Conversation with Chilean writer Alejandro Zambra (October 2017), Photo Lamp Left Media, Alonso Parra

Casandra Hernández Faham strives to create community. She does this by producing inclusive and imaginative programming with some of the most vital organizations in the Valley. In doing so, she wants to cultivate constructive narratives that we can build on for a more hopeful future.

Recently, Hernández Faham was recognized for her work and selected for the National Arts Strategies Chief Executive Program. She’s part of a prestigious group that will “explore leadership and strengthen their efforts to drive change in their organizations, communities and in the cultural field.” She will collaborate and connect with community leaders all over the world in order to address some of the toughest challenges here in our region.

Hernández Faham was born and raised in Hermosillo, Mexico. Her mother owned a bakery specializing in healthy goods. She even had a television cooking show that Casandra would participate in from time to time. While her hometown was not considered a cultural hub, she was exposed to culture early on. “Growing up in Hermosillo, I was very much interested in history, the social sciences, and art – even though, at that time, there weren’t a lot of opportunities to see art,” she said. “There weren’t a lot of museums. But my mom always had us take classes, and we were immersed in it.”

Art Installation with Betsabeé Romero and Arizona Artists (April 2017), photo Ash Ponders

When Hernández Faham was about to graduate from high school, her mother was given the opportunity to teach English in Phoenix as part of a bilingual education program. Her mother had grown weary of the realities of the political system in Mexico and knew she could only do so much within their current situation. Casandra’s parents also saw this as a chance for their daughter and younger son to pursue a better education and, hopefully, open up to more opportunities.

Adjusting to a new city and a new country was difficult for Hernández Faham at first. She started taking classes at Mesa Community College, but felt lost. All the things that had been interesting to her and that she excelled at, which were dependent on language, had been taken away due to her challenges with English at the time. “I spoke some English, but it was hard to navigate. I had taken it in school, but it was by no means a language that I felt comfortable with or one that would allow me to truly express myself. So I had this kind of double crisis of becoming an adult and choosing a career path while also feeling completely displaced.”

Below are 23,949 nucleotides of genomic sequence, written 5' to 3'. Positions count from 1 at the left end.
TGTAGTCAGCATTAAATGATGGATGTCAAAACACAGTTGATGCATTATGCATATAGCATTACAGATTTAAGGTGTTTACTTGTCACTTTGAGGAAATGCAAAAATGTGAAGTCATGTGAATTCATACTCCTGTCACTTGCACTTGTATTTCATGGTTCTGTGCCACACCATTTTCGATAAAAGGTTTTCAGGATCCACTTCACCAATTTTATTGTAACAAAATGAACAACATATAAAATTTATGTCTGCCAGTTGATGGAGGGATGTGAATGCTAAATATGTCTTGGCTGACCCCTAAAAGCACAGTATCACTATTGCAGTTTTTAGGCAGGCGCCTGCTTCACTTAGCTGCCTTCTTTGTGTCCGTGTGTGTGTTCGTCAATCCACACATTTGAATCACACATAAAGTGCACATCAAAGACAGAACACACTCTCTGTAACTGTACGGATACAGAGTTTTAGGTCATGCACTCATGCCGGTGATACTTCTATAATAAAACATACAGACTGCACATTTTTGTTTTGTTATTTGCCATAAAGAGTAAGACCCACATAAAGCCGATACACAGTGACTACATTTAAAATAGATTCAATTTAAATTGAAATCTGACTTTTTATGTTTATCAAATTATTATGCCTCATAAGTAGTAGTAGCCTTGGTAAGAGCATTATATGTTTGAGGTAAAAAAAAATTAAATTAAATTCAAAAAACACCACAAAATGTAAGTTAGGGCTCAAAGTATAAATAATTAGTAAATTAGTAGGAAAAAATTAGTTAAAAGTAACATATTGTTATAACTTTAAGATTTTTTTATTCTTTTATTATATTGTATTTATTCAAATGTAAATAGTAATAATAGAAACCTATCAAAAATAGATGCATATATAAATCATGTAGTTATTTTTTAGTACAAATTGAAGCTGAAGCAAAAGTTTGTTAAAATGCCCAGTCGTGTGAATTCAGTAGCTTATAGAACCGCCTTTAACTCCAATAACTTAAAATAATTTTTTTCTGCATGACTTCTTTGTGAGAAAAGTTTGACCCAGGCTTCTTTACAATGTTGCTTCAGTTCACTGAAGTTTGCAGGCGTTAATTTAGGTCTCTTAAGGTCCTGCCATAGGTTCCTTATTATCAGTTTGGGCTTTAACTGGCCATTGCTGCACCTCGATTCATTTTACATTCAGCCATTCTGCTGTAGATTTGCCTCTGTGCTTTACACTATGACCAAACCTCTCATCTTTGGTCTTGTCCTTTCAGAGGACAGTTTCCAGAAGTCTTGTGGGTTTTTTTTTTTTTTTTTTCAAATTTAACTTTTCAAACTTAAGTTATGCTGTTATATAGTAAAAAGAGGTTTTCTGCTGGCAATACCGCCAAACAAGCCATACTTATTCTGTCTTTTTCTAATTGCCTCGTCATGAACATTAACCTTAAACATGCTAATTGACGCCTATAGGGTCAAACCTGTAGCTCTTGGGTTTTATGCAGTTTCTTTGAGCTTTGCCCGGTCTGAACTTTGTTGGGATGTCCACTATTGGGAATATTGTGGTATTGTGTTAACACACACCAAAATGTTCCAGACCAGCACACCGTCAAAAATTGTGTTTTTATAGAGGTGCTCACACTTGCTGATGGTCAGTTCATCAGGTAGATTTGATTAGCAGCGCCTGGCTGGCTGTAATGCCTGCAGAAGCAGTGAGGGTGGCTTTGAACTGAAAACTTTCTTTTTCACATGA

After getting through this difficult period, Hernández Faham eventually graduated from Arizona State University with a degree in anthropology. She thought she would work at a traditional museum but instead found herself working at an archeological site run by ASU – the Deer Valley Petroglyph Preserve – in northwest Phoenix. She became a part-time teaching assistant at ASU and ended up staying for graduate school.

Crossfade LAB with Calexico and Rita Indiana (October 2016), photo Lamp Left Media

Casandra worked at the preserve for nine years, starting at the front desk and eventually becoming the education and programs manager. “I’ve always had a passion for the arts,” she said. “But I trained as a social scientist, and I found myself in a very straightforward social science environment. Then I met a really good friend, Mary Stephens. She was coming out of theater (Performance in the Borderlands), which I found really fascinating, and we started talking about our common interests. Then we started producing work together.”

One of the more memorable events Hernández Faham helped produce involved Nemcatacoa Teatro, an arts collective from Bogota, Colombia. The performances featured dramatic white costumes with elements of dance and skilled acrobatics with stilts. They touched on the loss of land and the erasure of identities in the desert. “I saw how different it was to open up conversations through an artistic space as opposed to an intellectual space,” she said. “I saw people being moved. I saw people open up and reflect in ways that I hadn’t seen at any lecture context – or academic context – and I think I was hooked at that point.”

Hernández Faham flourished in school and was thriving in her field, but not without some uncertainty. She would face constant challenges concerning her residency in the United States. The whole family was supposed to be able to live, work, and go to school in the United States through her mother’s job. But the combination of an error during the visa application process and Hernandez ceasing to be a dependent of her mother would leave her in immigration limbo.

Photo Lamp Left Media